Monday, March 12, 2012

Honesty In Reunion. Yet Not Completely Honest...

Is it ever going to be possible to truly live an authentic life?  From the very first moment of my reunion with Christopher, I vowed to only be honest with him.  No matter what he may want or need to know.

But I'm NOT being completely honest.  By omission.  It's in the unsaid and unwritten that the lies come in. 

I was looking at my own facebook page and saw a couple of things on there from some of my "adoption related" friends and groups.  Is he a fb "stalker" like I am with him?  Does he check out the new friends I make there?   Does he go look at the movies/groups/links that I "like" there?  If he does, what does he think about my emerging voice in things adoption related?  Going beyond facebook, has he found this blog?  Does he think that I've become a "bitter birthmother"?  Is this a part of why he has been so silent?

I wish that I didn't worry about what he would think if he found my on-line presence in the adoption world.  It is not because I am saying anything untruthful that makes me worry.  It's because I am speaking out about how adoption has effected my life.  I'm speaking with complete honesty here on my blog, in my comments out and about in blog-land.  I don't want him to really know that truth.  I don't want him to know how deep the hurt goes for me.  I don't ever want him to think that he, himself, has hurt me so deeply.  Because is wasn't "him" that hurt me, it was the loss of him.  It was my own "choosing" of adoption that has hurt me.  I don't want him taking my pain and loss onto himself.

So I continue to lie to him.  About my thoughts & feelings on adoption loss anyways.  By omission.  While he does know the summary of  how adoption has effected me, I hope to never let him know the true depth of it. 


In the re-reading of this, I'm really uncomfortable with it.  I started this post days ago.  I have come back to it at least 5 times.  Hoping to see why it has been bothering me so...

It wouldn't even help to have someone to talk to, because I can't even put what I'm feeling\thinking into words!

                            Am I again making a choice about his life leaving him without a say in it? 

                                 Deciding what he can and cannot handle knowing?

              Am I using that as an excuse for something else? 

                            As a way to continue to hide my feelings?? 

Or is it simply to avoid confrontation?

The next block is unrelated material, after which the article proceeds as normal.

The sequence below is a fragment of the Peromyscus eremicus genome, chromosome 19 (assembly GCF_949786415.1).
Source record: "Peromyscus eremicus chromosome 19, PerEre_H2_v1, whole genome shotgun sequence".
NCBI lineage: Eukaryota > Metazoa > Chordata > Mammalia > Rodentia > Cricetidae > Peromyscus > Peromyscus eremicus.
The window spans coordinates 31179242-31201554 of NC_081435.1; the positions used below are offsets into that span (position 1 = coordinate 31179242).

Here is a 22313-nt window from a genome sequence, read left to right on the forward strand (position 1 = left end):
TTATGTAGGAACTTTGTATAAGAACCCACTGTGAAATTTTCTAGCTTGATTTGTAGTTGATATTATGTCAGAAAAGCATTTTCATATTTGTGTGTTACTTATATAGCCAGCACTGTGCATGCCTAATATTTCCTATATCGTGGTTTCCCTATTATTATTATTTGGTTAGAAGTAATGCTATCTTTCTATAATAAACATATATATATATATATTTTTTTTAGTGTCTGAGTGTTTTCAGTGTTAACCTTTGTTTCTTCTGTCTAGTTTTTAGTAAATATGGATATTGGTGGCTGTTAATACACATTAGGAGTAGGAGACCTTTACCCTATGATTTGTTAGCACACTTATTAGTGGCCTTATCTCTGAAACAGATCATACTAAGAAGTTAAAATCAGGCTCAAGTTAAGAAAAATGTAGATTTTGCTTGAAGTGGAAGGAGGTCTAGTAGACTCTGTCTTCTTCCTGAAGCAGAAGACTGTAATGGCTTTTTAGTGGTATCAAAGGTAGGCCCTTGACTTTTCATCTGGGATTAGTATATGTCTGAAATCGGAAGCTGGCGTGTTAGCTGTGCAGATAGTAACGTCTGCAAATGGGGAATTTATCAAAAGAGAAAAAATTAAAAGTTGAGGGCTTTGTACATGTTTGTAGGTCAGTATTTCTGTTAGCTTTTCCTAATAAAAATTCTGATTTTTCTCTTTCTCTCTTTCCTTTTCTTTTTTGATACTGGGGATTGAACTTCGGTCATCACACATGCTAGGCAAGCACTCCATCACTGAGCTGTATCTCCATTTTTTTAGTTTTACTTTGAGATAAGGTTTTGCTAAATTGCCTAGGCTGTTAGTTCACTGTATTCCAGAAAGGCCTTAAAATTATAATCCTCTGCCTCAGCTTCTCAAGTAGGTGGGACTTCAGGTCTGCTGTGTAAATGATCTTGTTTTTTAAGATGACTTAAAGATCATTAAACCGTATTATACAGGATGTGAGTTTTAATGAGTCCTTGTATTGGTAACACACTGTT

Is it because I don't want to be the one to kick Christopher out of the adoption fog?  Because it was so much easier in there, while I was in there. 


I guess this is just something I'm going to have to ponder on for a while.  I hope I can figure out why this has brought back the tornadoes of thoughts that won't settle... 

Yet another thing they don't tell you when you are considering adoption.  The self-doubts.  The questions.  The confusion about it all ~ even 33 years later. 

I wish that it was possible for expectant mothers considering adoption to live inside my brain for just one day...


  1. I never told my first Mother how much I missed her, how I had wished she had kept me, or the things that went on in my adoptive family. I didn't because I was afraid she would think I was blaming her. I regret it now, but can only blame the brainwashing that still had a slight hold on me when I was 21 years old.

    In the early days of our reunion, my Mother let me know some of the things she went through, and I didn't blame myself. These things, these painful things we go through when we are separated, are all part of our story. If we truly want an honest relationship with someone, we have to be honest.

    How can any of us live an authentic life if we are not honest? It can be really ugly getting to that authentic place, but it is so worth it.

    1. I really appreciate your input Linda ~ thanks for your comment. You are so right, it can be ugly getting to that authentic place. I just hope that if Christopher is hurt by my honesty, that he will soon realize that it's not his hurt to take on. It's the adoption machine's...

  2. Susie, I try to mostly keep adoption related stuff out of facebook because I just don't want to weird her out and I can't risk causing her to turn away. I am friends with a few people from blogging so I do worry slightly about things being said that shouldn't ect. I haven't been complete honest about blogging with my daughter. I have given her a link to my family blog and I created a blog for her but from looking at the stats she isn't paying any attention to it. I only write in it a couple times a month now. I would be upset if she found my blog but I just can't stop blogging because I enjoy it too much.